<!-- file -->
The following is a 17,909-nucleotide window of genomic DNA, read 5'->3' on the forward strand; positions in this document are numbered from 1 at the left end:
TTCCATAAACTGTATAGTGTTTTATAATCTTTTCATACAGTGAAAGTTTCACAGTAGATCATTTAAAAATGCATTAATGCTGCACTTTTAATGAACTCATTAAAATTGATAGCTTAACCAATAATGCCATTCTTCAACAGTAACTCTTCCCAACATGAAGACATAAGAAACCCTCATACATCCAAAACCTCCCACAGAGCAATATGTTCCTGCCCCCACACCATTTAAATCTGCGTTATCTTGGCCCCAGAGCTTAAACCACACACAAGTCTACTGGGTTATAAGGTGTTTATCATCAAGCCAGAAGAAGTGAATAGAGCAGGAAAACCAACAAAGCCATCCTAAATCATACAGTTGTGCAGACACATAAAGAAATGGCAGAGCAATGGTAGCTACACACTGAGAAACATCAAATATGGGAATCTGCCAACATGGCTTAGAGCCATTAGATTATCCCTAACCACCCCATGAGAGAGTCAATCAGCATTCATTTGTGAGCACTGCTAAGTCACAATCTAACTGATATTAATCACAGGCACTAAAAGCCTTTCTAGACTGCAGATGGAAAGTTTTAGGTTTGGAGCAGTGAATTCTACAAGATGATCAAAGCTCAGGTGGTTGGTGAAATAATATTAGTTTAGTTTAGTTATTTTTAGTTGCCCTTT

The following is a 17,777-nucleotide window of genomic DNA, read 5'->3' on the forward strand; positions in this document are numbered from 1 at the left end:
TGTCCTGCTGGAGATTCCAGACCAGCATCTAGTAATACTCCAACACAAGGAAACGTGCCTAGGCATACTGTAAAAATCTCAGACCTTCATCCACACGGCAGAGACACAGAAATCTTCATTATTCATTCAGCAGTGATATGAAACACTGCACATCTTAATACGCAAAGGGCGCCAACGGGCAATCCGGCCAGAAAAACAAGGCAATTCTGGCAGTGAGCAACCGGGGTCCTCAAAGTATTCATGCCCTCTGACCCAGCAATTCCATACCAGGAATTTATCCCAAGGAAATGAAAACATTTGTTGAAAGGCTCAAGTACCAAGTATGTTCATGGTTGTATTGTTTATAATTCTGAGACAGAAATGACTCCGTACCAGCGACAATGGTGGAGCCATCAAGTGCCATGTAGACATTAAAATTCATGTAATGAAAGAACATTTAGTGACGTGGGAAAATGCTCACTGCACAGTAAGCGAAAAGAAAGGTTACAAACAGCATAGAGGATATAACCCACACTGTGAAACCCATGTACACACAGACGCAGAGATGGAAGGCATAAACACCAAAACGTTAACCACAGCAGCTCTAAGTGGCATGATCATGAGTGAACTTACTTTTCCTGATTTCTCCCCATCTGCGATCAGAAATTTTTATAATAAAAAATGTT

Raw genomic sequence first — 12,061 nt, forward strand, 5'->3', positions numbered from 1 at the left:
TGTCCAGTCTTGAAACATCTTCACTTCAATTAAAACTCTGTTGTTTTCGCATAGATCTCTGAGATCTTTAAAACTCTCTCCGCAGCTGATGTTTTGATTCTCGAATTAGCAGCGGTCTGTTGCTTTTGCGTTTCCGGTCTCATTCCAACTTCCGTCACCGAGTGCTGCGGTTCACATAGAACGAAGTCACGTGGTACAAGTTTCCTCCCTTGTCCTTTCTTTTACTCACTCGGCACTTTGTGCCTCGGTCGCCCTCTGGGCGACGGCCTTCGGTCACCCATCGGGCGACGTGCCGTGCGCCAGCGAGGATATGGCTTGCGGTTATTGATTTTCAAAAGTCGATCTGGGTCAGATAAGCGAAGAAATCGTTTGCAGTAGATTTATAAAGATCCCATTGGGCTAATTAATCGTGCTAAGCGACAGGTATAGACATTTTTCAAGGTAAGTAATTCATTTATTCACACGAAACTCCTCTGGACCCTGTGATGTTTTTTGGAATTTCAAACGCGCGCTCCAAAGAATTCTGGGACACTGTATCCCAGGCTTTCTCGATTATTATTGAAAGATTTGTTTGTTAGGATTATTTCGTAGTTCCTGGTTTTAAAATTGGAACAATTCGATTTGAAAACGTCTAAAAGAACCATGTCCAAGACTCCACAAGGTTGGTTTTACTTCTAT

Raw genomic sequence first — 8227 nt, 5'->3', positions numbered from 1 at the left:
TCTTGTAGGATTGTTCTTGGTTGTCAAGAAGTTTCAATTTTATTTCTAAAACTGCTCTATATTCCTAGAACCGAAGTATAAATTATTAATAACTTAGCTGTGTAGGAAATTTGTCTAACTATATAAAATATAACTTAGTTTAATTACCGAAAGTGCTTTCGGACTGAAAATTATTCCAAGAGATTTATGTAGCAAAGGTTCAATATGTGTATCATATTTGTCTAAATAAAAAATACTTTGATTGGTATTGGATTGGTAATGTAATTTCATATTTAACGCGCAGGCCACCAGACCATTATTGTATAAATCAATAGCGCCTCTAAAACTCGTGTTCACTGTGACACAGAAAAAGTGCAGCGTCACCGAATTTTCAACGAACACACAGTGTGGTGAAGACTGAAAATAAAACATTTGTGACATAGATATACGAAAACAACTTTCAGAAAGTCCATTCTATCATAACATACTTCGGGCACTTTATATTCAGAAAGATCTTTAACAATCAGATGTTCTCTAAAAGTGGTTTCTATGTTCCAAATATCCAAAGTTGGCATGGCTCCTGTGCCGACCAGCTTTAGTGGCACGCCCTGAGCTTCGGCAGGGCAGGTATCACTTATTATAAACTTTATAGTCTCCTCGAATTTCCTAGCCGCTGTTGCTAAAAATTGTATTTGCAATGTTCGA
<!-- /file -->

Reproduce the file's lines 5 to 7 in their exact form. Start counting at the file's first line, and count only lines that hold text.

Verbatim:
Raw genomic sequence first — 12,061 nt, forward strand, 5'->3', positions numbered from 1 at the left:
TGTCCAGTCTTGAAACATCTTCACTTCAATTAAAACTCTGTTGTTTTCGCATAGATCTCTGAGATCTTTAAAACTCTCTCCGCAGCTGATGTTTTGATTCTCGAATTAGCAGCGGTCTGTTGCTTTTGCGTTTCCGGTCTCATTCCAACTTCCGTCACCGAGTGCTGCGGTTCACATAGAACGAAGTCACGTGGTACAAGTTTCCTCCCTTGTCCTTTCTTTTACTCACTCGGCACTTTGTGCCTCGGTCGCCCTCTGGGCGACGGCCTTCGGTCACCCATCGGGCGACGTGCCGTGCGCCAGCGAGGATATGGCTTGCGGTTATTGATTTTCAAAAGTCGATCTGGGTCAGATAAGCGAAGAAATCGTTTGCAGTAGATTTATAAAGATCCCATTGGGCTAATTAATCGTGCTAAGCGACAGGTATAGACATTTTTCAAGGTAAGTAATTCATTTATTCACACGAAACTCCTCTGGACCCTGTGATGTTTTTTGGAATTTCAAACGCGCGCTCCAAAGAATTCTGGGACACTGTATCCCAGGCTTTCTCGATTATTATTGAAAGATTTGTTTGTTAGGATTATTTCGTAGTTCCTGGTTTTAAAATTGGAACAATTCGATTTGAAAACGTCTAAAAGAACCATGTCCAAGACTCCACAAGGTTGGTTTTACTTCTAT

Raw genomic sequence first — 8227 nt, 5'->3', positions numbered from 1 at the left: